One recent afternoon, I had to tell one of my children, “No.” The child in question saw this as a major transgression and proceeded to completely lose it. There was a full-on tantrum which lasted for—oh, I don’t know—eternity, it seemed. The tantrum went on way longer than the very minor situation warranted. We were at home, so I tried to keep my cool and let the tantrum play out, but it didn’t seem like it was slowing down anytime soon. At one point I wasn’t sure what else to do, so I bent down to the child and said, “You are letting this one small thing ruin your entire day. You can continue to be upset about it, and have a bad day. Or, you can calm down, eat a snack, and move on. I can’t make the choice for you. You have to choose if you’re going to let this ruin your day, or if you’re going to have a good day. Let me know what you decide.”

More screaming, more crying, and more pouting ensued. Then, after the longest time, there was an eery silence. I froze like a deer in the headlights, as if moving might make the tantrum erupt all over again. I’ll never forget the three little words I heard next.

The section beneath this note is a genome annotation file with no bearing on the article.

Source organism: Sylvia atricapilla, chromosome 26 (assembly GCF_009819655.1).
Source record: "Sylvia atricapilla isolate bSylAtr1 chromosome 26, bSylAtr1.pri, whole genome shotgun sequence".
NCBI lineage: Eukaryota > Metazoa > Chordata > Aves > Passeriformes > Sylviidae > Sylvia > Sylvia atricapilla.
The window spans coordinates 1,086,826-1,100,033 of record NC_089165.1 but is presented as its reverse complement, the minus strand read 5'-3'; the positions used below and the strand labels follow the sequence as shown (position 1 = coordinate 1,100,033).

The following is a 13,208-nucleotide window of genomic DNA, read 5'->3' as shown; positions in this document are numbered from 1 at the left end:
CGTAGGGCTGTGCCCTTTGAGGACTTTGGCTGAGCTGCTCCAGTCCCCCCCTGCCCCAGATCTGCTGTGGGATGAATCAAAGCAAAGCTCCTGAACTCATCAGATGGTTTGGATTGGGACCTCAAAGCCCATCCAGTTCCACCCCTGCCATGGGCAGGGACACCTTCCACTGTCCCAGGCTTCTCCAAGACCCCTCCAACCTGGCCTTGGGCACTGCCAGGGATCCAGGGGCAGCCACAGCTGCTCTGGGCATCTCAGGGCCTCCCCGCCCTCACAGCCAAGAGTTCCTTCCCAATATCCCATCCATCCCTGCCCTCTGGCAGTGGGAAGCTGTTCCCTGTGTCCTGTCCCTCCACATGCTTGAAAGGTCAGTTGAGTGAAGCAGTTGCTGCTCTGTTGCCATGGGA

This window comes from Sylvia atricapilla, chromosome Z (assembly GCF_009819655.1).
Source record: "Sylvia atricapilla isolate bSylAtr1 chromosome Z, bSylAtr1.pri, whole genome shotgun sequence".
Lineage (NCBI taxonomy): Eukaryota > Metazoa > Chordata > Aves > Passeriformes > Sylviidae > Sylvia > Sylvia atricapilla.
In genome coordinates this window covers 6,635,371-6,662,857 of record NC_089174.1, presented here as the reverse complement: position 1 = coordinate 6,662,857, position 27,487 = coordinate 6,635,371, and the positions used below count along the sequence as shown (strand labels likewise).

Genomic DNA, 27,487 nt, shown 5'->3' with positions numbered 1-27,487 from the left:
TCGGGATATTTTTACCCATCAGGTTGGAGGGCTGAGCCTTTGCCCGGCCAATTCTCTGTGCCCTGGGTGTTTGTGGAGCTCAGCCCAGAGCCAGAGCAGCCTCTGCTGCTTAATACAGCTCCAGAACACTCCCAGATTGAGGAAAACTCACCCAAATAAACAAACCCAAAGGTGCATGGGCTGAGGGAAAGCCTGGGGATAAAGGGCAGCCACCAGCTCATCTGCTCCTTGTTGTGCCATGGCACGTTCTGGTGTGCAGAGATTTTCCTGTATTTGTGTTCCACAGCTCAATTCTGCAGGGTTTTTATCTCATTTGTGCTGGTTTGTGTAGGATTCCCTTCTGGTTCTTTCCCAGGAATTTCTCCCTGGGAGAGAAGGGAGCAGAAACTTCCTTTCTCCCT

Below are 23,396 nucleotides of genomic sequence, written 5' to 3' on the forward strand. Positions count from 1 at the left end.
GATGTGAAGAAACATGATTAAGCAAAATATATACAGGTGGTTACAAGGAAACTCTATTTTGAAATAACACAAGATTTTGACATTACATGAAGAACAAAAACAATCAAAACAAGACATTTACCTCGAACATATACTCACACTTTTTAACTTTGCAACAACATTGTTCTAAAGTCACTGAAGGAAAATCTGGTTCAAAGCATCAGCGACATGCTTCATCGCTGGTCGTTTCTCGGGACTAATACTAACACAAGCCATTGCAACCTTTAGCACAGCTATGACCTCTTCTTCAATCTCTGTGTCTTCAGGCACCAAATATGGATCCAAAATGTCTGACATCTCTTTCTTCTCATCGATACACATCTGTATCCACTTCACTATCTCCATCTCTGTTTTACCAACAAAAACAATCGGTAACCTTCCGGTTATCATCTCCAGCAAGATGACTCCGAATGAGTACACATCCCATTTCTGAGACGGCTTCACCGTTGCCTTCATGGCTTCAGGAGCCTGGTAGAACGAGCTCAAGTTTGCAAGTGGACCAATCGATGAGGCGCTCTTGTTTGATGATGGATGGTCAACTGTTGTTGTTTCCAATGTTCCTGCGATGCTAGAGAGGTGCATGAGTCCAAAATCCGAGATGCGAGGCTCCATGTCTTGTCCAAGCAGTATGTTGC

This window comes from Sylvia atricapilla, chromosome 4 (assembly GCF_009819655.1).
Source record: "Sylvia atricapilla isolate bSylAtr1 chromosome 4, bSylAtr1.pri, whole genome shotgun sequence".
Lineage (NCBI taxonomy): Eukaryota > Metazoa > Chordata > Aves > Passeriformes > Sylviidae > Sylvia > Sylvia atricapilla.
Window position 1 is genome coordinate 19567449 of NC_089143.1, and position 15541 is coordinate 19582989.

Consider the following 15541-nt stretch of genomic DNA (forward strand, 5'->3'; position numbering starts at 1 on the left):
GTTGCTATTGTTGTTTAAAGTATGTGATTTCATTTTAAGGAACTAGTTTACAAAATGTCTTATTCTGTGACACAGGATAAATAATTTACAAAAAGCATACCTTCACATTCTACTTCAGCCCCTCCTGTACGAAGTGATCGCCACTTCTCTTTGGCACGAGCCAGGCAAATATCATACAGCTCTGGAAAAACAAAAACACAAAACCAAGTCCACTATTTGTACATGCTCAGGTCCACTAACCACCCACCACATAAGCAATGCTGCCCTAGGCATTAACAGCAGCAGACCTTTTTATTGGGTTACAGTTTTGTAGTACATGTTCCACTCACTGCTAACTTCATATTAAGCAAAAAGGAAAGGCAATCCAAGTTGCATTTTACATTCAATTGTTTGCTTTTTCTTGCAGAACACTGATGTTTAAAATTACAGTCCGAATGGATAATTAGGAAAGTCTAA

“I choose Jell-O.” Hiccup.

 “What?” I asked, still leery and standing in my statue pose.

 Sniff. “For the snack. I choose Jell-O.”

Just like that, it was over. We had a quick little chat, then the kid ate some Jell-O and moved on to have a great day as if the whole ordeal never happened.

Again and again, I have these moments when my kids open my eyes to why Jesus said we must become like little children. This is for sure one of those moments.

 In this scenario, my child felt wronged—really wronged—when I said, “No.” This child was extremely angry with me. I’ll bet, when in the throes of the tantrum, this child thought they’d never forgive me; that they’d be angry with me forever. 

Then this little one saw the truth, and realized that staying angry was only going to be self-destructive. It was only going to waste an otherwise perfectly good day. So this little child chose Jell-O, and just like that, all was forgiven. It was over, and it hasn’t been brought up since. 

I wonder if my little one even remembers what started the tantrum in the first place. What seemed monumental in the moment is now water under the bridge.